When a limited company becomes insolvent, directors are typically protected by the ‘veil of incorporation’ and don’t face the same risk of personal liability as sole traders, whose business debts must be paid from personal funds. This is because a limited company is classed as a separate legal entity from that of its directors and shareholders; the business operations and financial position of a sole trader, however, are indistinguishable from their personal position.
There are instances where directors aren’t protected, however, and if the interests of creditors aren’t placed first, whether deliberately or not, directors are susceptible to accusations of wrongful trading or misconduct.
So let’s look at what happens to directors when their company becomes insolvent. The first change occurs when an administrator or liquidator is appointed.
Control of the company passes to the administrator or liquidator as soon as they’re appointed. Directors must take a step back, but are expected to co-operate fully and provide any information requested by the office-holder.
As we mentioned earlier, the limited company structure means the business is legally separate from its owners, but in insolvency, certain circumstances can change this default position.
If a director owes money to the company, for example by way of an overdrawn directors' loan account, the office-holder will require repayment as the money belongs to the company and can be used to repay creditors. Similarly, if a director has provided a personal guarantee in order to obtain bank lending, the lender will demand payment of the outstanding amount as the company is no longer able to meet the terms of the loan.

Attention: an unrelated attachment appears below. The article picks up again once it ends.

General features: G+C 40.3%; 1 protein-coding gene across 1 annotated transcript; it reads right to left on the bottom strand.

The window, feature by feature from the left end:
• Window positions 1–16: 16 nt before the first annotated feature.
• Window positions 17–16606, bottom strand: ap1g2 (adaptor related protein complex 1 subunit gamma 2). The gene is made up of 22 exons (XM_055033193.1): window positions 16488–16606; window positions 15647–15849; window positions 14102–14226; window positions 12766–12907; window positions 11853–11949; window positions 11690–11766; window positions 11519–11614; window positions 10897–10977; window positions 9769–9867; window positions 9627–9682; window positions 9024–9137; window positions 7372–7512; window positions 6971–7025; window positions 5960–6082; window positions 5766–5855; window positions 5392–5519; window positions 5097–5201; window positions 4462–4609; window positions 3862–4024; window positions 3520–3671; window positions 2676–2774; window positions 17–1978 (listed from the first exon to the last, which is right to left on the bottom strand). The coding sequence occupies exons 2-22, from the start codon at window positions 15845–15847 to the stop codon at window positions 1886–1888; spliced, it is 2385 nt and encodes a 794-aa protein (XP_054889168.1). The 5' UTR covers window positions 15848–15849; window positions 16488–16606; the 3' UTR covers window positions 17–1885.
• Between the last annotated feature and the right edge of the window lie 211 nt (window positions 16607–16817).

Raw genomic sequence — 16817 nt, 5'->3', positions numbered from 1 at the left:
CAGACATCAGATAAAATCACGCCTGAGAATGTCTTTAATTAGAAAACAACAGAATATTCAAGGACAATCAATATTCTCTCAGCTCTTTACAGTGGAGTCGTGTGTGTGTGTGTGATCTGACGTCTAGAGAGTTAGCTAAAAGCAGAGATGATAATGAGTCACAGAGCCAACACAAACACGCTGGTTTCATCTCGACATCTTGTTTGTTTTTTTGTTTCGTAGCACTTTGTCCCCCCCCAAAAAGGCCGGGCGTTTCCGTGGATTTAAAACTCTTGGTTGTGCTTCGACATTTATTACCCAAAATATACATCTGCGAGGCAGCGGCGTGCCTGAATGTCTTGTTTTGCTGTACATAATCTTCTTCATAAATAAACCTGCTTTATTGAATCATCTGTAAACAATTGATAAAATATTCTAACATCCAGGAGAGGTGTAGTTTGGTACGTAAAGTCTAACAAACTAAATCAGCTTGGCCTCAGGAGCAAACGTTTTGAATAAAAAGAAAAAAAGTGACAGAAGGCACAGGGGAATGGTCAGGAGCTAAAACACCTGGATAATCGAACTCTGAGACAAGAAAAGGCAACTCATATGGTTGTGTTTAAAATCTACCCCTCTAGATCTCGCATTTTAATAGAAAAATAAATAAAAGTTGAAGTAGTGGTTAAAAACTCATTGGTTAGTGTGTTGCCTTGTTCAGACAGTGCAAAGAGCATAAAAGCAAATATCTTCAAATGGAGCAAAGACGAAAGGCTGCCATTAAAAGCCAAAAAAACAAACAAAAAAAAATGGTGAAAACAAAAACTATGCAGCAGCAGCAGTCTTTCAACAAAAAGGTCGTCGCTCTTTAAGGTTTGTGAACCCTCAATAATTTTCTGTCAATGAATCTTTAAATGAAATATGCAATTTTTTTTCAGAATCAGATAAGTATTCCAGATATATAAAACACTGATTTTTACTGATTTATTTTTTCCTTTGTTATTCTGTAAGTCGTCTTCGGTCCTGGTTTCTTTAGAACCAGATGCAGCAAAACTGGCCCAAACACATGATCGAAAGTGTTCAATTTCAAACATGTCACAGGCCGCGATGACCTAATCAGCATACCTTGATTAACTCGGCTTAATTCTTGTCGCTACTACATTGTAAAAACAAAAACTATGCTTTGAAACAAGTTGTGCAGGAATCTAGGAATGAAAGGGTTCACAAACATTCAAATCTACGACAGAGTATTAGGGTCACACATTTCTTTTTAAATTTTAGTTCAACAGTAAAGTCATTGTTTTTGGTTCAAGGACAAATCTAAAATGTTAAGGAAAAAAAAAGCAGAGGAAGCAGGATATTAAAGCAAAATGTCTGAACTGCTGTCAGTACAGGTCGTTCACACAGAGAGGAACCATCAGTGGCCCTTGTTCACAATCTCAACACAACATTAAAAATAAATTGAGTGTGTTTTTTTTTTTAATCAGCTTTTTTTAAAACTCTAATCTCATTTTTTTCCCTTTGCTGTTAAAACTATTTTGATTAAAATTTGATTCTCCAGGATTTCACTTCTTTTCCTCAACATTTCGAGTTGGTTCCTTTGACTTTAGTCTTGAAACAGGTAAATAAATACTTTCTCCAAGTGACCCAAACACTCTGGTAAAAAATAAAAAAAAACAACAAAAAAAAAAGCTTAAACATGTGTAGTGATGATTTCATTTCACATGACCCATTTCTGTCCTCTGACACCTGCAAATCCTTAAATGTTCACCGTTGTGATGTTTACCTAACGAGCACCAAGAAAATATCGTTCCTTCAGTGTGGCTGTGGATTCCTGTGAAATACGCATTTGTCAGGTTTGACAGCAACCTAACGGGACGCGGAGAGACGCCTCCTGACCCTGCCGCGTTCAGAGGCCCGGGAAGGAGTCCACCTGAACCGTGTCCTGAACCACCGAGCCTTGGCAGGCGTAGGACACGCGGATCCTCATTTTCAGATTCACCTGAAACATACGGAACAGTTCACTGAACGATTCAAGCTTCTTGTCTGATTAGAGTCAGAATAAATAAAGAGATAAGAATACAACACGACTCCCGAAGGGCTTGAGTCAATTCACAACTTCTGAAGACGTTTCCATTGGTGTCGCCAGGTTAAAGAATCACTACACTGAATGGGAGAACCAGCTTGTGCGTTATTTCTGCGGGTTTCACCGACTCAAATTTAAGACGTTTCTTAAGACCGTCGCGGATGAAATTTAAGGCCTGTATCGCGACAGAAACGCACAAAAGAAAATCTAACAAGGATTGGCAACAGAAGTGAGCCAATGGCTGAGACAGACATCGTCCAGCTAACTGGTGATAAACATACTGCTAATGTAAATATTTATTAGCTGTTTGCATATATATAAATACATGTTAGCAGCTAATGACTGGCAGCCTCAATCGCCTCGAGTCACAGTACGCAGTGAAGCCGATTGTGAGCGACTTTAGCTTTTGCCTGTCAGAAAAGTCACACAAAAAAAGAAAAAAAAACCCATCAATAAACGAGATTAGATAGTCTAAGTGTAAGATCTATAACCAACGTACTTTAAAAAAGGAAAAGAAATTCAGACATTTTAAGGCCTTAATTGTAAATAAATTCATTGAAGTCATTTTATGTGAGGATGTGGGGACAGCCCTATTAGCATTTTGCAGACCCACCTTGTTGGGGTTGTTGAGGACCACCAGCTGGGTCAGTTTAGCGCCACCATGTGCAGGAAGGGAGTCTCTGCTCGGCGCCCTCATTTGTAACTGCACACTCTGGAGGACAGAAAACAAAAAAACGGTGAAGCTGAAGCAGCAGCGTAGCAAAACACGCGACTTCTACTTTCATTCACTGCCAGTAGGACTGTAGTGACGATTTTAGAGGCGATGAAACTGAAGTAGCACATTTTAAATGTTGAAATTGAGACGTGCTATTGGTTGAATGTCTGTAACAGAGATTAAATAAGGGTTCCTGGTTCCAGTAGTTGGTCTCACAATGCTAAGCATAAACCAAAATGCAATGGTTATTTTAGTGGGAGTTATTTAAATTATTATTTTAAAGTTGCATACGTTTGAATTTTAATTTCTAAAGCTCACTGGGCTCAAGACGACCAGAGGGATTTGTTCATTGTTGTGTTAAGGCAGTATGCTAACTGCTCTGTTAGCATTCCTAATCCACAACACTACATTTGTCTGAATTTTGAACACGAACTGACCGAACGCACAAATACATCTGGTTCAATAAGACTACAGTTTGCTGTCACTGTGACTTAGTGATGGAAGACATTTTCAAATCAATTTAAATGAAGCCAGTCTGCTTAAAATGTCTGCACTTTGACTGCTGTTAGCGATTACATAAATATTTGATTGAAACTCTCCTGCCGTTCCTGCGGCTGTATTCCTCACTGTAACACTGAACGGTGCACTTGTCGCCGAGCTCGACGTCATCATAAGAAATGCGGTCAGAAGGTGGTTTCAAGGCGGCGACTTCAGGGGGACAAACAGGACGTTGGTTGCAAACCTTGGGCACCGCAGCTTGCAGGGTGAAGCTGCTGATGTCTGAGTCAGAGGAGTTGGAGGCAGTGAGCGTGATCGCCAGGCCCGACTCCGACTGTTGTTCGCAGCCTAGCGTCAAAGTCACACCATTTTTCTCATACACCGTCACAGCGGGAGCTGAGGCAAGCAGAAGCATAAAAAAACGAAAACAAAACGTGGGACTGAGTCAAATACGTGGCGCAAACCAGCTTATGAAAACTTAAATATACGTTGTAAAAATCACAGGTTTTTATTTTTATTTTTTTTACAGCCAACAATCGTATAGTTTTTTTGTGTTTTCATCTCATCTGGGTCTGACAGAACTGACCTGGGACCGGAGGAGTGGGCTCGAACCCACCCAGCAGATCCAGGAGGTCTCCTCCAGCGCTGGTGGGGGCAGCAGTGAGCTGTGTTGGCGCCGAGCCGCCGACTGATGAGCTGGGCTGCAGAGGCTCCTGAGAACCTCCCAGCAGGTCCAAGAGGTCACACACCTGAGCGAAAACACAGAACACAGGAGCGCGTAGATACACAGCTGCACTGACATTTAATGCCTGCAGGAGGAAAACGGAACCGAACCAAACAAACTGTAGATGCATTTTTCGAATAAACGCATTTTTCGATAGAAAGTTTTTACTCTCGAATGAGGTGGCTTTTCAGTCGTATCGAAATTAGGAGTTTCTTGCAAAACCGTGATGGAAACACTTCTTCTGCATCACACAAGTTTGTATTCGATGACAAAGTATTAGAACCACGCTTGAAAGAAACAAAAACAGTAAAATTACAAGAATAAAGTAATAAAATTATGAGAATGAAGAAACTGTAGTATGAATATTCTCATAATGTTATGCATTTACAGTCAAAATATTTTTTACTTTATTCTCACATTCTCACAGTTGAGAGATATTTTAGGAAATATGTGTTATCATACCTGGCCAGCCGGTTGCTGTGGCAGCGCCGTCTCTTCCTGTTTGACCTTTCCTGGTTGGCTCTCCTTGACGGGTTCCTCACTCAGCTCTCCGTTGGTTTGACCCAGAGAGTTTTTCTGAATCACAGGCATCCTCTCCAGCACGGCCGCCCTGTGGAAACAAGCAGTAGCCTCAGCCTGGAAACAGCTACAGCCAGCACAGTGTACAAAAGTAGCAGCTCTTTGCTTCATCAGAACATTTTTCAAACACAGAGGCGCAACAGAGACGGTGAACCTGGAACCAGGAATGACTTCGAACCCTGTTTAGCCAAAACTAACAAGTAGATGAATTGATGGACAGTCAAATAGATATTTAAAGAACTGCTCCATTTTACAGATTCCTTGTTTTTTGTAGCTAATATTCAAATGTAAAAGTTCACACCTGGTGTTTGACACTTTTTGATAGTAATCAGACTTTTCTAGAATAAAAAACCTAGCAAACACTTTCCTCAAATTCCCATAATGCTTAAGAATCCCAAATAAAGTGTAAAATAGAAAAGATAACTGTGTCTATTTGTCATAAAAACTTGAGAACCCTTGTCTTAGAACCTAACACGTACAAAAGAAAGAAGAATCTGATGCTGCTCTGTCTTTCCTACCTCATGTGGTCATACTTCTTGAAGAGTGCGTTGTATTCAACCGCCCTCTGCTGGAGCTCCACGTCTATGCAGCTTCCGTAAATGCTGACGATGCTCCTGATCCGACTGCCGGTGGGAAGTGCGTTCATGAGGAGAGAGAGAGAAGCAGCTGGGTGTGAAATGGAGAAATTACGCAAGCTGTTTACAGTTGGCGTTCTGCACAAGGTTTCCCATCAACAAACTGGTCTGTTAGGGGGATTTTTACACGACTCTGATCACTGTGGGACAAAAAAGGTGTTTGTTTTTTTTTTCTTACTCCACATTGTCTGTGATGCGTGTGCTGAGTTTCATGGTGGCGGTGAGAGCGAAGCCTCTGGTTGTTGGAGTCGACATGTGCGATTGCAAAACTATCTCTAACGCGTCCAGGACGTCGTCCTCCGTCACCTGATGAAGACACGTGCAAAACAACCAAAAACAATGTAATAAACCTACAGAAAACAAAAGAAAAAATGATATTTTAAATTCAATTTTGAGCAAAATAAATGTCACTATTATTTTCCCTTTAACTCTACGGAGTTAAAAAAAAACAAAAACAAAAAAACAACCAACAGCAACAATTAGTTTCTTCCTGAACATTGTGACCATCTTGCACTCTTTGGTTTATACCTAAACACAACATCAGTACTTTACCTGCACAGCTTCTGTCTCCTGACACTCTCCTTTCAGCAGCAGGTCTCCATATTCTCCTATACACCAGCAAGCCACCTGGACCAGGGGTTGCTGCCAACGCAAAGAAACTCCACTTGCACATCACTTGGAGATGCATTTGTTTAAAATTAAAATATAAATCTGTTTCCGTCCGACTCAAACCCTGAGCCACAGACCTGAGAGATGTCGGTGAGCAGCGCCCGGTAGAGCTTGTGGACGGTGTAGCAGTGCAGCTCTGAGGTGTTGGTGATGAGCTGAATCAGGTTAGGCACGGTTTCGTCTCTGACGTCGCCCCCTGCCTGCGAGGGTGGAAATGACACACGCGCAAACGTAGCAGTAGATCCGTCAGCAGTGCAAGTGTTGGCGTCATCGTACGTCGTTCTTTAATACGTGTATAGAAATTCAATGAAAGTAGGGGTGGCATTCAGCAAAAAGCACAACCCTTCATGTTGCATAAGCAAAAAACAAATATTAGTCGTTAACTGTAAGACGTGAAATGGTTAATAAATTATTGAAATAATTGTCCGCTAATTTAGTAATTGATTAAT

In both of these cases, directors face legal action if they can’t afford to pay, with the potential for bankruptcy and loss of their home.
When a company enters insolvency, the actions of directors are investigated by the insolvency practitioner (IP) to establish the cause of the company’s decline. If any incidences of director misconduct or wrongful trading are found, directors face serious sanctions and fines.
Essentially, the investigator will want to know that directors prioritised the interests of creditors – in other words, that they did not engage in activity which could have worsened the position of outstanding creditors as soon as it was known the company was insolvent.
They will also look for instances where creditor interests were overlooked or ignored, such as if a loan with a personal guarantee attached to it was repaid in preference to other creditors.
Penalties for misconduct or wrongful trading include disqualification as a director for 2-15 years, financial penalties, personal liability for the company’s debts, and in cases of fraud, potentially a prison sentence.
A director of an insolvent company can become director of another company as long as they haven’t been disqualified or found guilty of any offence.
Directors who worked under a contract of employment at their company as well as being director, may be able to claim redundancy pay and other statutory entitlements, including unpaid wages and holiday pay. Eligibility criteria include working for a minimum of 16 hours per week in the business, and being paid via PAYE.
If your company is insolvent, or you are worried it is heading that way, it’s a worrying situation for you as a director. Begbies Traynor can help you deal with the insolvency, offering options for business rescue where appropriate. Please contact one of our expert team for more information – we operate a broad network of offices around the country, and can offer you a free same-day consultation.
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